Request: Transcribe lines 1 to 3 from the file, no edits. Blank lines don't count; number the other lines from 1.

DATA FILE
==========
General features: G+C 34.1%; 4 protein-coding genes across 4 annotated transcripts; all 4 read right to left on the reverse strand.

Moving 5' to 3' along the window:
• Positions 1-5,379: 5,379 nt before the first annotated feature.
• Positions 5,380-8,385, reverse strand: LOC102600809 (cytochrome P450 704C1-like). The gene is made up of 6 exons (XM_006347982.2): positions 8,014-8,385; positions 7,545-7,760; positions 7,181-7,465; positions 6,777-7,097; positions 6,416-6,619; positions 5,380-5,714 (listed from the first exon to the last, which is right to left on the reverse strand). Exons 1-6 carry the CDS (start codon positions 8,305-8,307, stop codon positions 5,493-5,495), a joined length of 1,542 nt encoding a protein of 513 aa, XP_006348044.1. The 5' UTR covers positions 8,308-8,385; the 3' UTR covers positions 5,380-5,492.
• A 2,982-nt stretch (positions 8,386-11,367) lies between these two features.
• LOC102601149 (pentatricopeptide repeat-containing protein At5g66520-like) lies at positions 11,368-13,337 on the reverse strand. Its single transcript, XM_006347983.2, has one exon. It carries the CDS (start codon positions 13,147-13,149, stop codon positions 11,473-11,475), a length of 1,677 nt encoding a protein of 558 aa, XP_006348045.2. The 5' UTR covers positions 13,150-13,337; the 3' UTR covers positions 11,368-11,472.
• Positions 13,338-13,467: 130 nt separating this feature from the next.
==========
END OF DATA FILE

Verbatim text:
General features: G+C 34.1%; 4 protein-coding genes across 4 annotated transcripts; all 4 read right to left on the reverse strand.

Moving 5' to 3' along the window:
• Positions 1-5,379: 5,379 nt before the first annotated feature.